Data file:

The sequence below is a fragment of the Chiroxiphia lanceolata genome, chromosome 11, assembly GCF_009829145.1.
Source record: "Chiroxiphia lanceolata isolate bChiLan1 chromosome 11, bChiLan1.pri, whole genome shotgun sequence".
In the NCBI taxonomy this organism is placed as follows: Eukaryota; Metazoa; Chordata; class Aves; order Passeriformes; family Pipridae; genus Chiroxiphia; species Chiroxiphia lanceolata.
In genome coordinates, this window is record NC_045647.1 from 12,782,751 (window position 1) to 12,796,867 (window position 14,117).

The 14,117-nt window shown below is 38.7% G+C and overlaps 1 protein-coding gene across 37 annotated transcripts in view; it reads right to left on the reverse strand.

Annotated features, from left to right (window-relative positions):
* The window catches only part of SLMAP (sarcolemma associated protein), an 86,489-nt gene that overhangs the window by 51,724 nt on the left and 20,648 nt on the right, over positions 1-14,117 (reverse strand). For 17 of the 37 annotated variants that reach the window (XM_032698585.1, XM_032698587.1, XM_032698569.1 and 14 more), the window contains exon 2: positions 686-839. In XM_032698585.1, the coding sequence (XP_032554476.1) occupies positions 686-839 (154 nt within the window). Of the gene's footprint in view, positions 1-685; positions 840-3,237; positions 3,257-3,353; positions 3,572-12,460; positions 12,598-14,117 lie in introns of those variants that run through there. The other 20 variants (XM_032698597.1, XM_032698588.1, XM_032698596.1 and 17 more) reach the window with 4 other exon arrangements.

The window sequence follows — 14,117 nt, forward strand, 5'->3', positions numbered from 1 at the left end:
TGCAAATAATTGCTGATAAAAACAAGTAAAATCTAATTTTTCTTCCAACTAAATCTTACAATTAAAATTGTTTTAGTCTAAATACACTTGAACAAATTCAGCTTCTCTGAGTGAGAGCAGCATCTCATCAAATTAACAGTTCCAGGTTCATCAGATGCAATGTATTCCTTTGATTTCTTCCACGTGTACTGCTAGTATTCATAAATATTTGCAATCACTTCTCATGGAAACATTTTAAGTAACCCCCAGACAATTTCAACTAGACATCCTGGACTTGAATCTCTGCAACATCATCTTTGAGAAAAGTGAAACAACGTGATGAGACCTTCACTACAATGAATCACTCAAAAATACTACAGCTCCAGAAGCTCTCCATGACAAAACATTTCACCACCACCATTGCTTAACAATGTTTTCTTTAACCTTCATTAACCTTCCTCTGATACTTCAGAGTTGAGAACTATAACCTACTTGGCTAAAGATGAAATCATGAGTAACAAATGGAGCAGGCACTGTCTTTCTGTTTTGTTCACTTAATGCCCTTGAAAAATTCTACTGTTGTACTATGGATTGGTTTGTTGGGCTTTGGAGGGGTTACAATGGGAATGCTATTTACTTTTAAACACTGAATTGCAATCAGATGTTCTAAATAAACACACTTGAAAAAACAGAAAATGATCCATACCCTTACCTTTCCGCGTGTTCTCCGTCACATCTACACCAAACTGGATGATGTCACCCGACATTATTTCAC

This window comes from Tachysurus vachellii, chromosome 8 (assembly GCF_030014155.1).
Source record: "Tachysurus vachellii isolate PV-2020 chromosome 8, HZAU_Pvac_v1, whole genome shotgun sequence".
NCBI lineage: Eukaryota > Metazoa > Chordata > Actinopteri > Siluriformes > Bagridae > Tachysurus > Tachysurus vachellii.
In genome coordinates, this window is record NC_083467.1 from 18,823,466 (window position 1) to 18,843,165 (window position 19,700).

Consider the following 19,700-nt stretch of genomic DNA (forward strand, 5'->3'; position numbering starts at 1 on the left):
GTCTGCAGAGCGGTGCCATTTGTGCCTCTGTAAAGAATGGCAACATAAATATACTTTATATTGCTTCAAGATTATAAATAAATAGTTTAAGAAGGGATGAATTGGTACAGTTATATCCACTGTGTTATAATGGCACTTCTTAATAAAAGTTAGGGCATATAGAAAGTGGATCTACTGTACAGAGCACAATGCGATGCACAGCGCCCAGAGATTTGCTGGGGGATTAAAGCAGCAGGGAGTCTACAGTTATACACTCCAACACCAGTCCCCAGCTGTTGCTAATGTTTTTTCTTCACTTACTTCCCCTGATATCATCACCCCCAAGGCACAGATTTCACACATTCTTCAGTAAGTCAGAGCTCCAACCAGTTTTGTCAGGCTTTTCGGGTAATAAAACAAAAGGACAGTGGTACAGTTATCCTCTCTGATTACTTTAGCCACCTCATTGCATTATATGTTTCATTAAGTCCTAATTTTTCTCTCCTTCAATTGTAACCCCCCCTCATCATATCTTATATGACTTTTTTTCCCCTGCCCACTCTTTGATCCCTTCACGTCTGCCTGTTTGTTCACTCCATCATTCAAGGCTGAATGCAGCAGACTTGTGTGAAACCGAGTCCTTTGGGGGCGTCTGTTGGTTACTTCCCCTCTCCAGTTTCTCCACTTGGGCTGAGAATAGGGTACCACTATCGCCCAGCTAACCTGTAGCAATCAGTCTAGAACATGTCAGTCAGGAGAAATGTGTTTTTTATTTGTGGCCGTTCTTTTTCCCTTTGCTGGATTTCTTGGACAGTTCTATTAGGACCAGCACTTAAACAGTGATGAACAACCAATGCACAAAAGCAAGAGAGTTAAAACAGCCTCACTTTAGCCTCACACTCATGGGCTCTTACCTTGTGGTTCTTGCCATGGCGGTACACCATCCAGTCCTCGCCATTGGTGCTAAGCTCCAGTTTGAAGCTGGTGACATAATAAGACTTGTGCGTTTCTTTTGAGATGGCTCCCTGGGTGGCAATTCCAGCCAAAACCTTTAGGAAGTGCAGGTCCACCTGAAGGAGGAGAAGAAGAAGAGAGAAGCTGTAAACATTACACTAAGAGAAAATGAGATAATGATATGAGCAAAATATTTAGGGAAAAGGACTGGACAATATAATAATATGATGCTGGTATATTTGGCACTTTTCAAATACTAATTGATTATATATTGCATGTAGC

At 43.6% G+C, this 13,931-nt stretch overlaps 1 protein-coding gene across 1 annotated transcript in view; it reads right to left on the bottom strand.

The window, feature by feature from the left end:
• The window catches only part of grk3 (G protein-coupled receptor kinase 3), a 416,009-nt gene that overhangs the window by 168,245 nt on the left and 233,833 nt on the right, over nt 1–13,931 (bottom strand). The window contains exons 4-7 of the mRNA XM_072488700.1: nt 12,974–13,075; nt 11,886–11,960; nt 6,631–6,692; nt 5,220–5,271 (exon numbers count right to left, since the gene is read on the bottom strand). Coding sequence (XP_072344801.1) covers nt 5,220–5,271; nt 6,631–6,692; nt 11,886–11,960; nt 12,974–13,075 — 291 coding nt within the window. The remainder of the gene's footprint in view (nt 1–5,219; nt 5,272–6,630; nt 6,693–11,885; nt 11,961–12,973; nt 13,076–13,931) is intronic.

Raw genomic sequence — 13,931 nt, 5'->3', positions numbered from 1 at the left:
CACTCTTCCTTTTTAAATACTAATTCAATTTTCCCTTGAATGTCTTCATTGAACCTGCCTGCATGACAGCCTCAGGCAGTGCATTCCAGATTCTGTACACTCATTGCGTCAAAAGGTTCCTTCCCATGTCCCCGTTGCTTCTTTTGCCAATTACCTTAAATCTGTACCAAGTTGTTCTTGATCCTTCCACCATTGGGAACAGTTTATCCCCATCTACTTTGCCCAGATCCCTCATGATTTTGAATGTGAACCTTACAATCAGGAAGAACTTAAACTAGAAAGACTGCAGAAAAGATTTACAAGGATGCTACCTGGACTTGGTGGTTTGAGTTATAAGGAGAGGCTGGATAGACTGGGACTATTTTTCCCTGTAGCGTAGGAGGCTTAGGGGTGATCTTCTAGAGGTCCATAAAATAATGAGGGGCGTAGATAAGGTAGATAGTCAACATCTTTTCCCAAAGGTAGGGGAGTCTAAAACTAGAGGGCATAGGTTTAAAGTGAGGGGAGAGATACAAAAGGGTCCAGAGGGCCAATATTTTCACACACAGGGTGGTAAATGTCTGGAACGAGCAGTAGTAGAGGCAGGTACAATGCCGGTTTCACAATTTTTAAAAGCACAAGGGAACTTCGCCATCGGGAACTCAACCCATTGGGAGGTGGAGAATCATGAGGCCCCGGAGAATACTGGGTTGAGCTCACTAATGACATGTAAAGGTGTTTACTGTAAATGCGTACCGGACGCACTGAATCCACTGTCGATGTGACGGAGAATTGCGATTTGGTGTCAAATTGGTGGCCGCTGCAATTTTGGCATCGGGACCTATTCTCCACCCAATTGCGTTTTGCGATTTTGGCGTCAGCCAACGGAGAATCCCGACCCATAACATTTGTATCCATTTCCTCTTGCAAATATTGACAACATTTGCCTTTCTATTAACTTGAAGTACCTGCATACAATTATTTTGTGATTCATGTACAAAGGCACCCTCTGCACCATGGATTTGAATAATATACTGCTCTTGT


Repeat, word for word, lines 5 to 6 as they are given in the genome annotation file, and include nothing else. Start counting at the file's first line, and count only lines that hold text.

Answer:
The 14,117-nt window shown below is 38.7% G+C and overlaps 1 protein-coding gene across 37 annotated transcripts in view; it reads right to left on the reverse strand.

Annotated features, from left to right (window-relative positions):